Male cowbirds vary the attractiveness of courtship songs with changes in the social context

in Behaviour
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Abstract

Courtship-signalling theory often incorporates the assumption that males must consistently produce the highest-intensity displays they can achieve, thereby indicating their underlying quality to females. Contest-signalling theory, in contrast, assumes that flexible signal performance is routine. The two frameworks thereby suggest conflicting predictions about male flexibility when the same signal operates in both intrasexual and intersexual communication. Sexual competition often occurs within complex social environments where male displays can be received by potential mates, rivals, or both at once. In brown-headed cowbirds’ breeding flocks, for example, multiple males sometimes vie directly for a single female’s attention; at other times males have opportunities to sing to females without interference. We tested whether cowbirds vary the intensity of their signalling across contexts like these. We recorded songs from males courting females both with and without a male competitor in sight. We then played those recordings to solitary, naïve females in sound attenuation chambers, and also to a naïve aviary-housed flock. The songs males had produced when they could see their competitors were more attractive, eliciting more copulatory postures from naïve females and more approaches from birds in the flock. Results suggest high-intensity displays function within a larger, flexible signalling strategy in this species, and the varying audience composition that accompanies social complexity may demand flexible signalling even in classic display behaviours such as birdsong.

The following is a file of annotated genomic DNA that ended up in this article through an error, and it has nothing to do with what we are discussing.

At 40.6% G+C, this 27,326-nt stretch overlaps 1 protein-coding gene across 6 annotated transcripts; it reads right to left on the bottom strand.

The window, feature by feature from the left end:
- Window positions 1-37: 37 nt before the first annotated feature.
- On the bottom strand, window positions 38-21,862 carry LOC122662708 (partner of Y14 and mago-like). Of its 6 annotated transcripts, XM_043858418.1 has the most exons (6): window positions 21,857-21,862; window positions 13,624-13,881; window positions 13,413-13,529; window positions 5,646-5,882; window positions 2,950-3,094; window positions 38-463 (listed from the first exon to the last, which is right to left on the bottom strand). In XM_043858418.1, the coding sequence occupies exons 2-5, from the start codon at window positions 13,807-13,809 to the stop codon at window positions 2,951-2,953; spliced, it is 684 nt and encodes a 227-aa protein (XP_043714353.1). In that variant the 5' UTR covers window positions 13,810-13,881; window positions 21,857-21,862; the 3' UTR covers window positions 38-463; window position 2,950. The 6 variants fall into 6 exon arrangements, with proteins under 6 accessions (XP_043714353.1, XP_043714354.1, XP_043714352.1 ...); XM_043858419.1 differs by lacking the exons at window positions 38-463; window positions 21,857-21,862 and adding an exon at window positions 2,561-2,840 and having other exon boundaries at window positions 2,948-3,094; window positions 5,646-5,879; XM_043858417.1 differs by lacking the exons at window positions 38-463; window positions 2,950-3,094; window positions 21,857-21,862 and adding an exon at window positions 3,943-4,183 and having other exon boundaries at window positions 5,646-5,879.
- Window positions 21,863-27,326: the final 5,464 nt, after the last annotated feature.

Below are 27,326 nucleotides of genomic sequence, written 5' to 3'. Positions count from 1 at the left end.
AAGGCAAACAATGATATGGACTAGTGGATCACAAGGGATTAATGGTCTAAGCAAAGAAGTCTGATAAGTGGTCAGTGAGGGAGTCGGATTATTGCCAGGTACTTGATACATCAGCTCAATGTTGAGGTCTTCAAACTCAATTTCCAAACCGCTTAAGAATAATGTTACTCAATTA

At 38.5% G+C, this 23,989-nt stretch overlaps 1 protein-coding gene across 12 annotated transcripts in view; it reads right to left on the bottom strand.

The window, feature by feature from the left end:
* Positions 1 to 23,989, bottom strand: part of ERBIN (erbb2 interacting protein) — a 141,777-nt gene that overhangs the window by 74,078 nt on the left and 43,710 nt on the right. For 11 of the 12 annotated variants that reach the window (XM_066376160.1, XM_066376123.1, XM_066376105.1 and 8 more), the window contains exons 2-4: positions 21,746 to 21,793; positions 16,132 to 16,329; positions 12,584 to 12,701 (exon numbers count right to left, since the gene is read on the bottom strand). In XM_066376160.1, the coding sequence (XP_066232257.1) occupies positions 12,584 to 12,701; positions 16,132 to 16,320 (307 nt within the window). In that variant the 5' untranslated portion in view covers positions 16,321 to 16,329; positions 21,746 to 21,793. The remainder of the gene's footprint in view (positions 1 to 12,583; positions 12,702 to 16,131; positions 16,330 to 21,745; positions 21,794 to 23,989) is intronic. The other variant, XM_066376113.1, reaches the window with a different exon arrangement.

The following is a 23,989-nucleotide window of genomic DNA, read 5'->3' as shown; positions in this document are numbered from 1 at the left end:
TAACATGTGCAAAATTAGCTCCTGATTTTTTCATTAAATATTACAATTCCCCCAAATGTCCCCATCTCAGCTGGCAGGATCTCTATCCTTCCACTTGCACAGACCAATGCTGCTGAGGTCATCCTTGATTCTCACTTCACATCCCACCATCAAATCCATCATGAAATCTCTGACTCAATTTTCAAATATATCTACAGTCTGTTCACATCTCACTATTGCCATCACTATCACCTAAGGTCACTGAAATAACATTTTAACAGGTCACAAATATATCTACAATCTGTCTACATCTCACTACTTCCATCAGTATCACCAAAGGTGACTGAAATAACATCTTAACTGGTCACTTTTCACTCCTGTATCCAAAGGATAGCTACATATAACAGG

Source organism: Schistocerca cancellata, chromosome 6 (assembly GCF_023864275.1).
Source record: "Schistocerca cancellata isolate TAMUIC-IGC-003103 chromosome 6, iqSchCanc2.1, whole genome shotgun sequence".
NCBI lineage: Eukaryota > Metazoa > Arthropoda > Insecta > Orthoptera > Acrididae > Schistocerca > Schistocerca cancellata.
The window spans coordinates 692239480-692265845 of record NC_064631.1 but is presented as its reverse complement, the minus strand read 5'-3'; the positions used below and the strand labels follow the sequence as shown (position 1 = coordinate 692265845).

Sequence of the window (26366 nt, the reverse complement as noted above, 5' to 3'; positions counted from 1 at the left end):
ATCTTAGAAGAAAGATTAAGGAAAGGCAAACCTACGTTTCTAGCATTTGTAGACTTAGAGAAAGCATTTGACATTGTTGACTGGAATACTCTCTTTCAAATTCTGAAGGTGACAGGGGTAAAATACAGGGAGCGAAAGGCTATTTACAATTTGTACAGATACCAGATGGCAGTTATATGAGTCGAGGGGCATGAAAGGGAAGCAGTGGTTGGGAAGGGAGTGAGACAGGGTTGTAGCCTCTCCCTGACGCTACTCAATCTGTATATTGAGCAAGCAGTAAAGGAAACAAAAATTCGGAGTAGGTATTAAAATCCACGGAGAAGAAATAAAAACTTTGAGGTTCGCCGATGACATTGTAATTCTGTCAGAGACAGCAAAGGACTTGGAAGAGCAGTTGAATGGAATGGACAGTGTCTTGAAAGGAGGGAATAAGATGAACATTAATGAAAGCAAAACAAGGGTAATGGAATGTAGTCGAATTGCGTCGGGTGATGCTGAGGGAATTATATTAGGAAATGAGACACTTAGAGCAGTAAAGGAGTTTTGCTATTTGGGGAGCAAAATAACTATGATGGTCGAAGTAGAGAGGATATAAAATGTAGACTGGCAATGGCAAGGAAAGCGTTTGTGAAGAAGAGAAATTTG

Male cowbirds vary the attractiveness of courtship songs with changes in the social context

in Behaviour

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References

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Figures

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    Schematic of the 9-chambered experimental box used in the song-recording phase, showing eight perimeter cages housing males (♂) surrounding a central enclosure where target females (♀) were placed. Adjacent male cages were 25 cm apart, a distance comparable to that from which males sing to one another in competitive bouts under natural conditions. Each pair of males was recorded by a dedicated Sennheiser ME-66 directional microphone, placed equidistant from the centres of the two males’ perches. Raising and lowering the removable screens separating adjacent male cages did not produce a measurable effect on the quality of recordings across the two experimental conditions.

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    Comparison of song-potency scores in the Sequestered and Open conditions, by male, for the first (a) and second (b) playback experiment. A male’s potency scores across the two playback experiments had a 0.89 Pearson correlation for the competition condition; the correlation for the Sequestered-condition songs was 0.06. Error bars reflect the mean (±1 SEM) copulatory responses across females in the playback experiments.

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    Mean acoustic values for songs in the Open and Sequestered conditions.

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    Pair of songs by male ‘MO’ used in Playback 1. The song on top (MO-A) is from the Sequestered condition; MO-C is from the Open condition. Clearly the same song type, each consists of three successive note clusters, a single high inter-phrase unit (IPU, a feature which has related to female preference in past studies but was rare among the songs in our sample), and a terminal whistle. In this case, MO’s Open song is slightly higher amplitude than his Sequestered song, but this was not true of Open songs overall. As with 7 of 8 song-pairs in both playback experiments, females preferred MO’s Open song.

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